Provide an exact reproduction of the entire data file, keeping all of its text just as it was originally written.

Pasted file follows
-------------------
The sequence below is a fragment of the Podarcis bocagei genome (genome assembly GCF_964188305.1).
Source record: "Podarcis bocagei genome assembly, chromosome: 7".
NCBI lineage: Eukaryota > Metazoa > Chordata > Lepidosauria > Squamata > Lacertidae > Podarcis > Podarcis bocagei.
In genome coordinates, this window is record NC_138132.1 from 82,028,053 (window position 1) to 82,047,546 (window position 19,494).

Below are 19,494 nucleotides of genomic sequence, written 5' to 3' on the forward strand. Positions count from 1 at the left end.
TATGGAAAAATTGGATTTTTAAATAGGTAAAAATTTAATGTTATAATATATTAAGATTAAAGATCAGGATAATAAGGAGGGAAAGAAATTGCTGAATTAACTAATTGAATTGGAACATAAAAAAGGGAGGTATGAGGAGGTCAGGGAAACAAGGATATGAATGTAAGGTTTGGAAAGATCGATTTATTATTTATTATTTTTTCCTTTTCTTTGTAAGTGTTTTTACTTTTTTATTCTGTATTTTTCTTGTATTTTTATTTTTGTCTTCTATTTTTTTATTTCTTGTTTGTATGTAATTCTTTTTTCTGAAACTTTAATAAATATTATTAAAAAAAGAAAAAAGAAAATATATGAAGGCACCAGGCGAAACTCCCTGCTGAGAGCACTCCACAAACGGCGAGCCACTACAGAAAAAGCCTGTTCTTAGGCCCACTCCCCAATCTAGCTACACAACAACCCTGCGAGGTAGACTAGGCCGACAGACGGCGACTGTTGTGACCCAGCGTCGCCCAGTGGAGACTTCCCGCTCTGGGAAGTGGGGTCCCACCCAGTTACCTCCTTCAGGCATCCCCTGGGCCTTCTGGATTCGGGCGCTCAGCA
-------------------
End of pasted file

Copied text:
The sequence below is a fragment of the Podarcis bocagei genome (genome assembly GCF_964188305.1).
Source record: "Podarcis bocagei genome assembly, chromosome: 7".
NCBI lineage: Eukaryota > Metazoa > Chordata > Lepidosauria > Squamata > Lacertidae > Podarcis > Podarcis bocagei.
In genome coordinates, this window is record NC_138132.1 from 82,028,053 (window position 1) to 82,047,546 (window position 19,494).

Below are 19,494 nucleotides of genomic sequence, written 5' to 3' on the forward strand. Positions count from 1 at the left end.
TATGGAAAAATTGGATTTTTAAATAGGTAAAAATTTAATGTTATAATATATTAAGATTAAAGATCAGGATAATAAGGAGGGAAAGAAATTGCTGAATTAACTAATTGAATTGGAACATAAAAAAGGGAGGTATGAGGAGGTCAGGGAAACAAGGATATGAATGTAAGGTTTGGAAAGATCGATTTATTATTTATTATTTTTTCCTTTTCTTTGTAAGTGTTTTTACTTTTTTATTCTGTATTTTTCTTGTATTTTTATTTTTGTCTTCTATTTTTTTATTTCTTGTTTGTATGTAATTCTTTTTTCTGAAACTTTAATAAATATTATTAAAAAAAGAAAAAAGAAAATATATGAAGGCACCAGGCGAAACTCCCTGCTGAGAGCACTCCACAAACGGCGAGCCACTACAGAAAAAGCCTGTTCTTAGGCCCACTCCCCAATCTAGCTACACAACAACCCTGCGAGGTAGACTAGGCCGACAGACGGCGACTGTTGTGACCCAGCGTCGCCCAGTGGAGACTTCCCGCTCTGGGAAGTGGGGTCCCACCCAGTTACCTCCTTCAGGCATCCCCTGGGCCTTCTGGATTCGGGCGCTCAGCA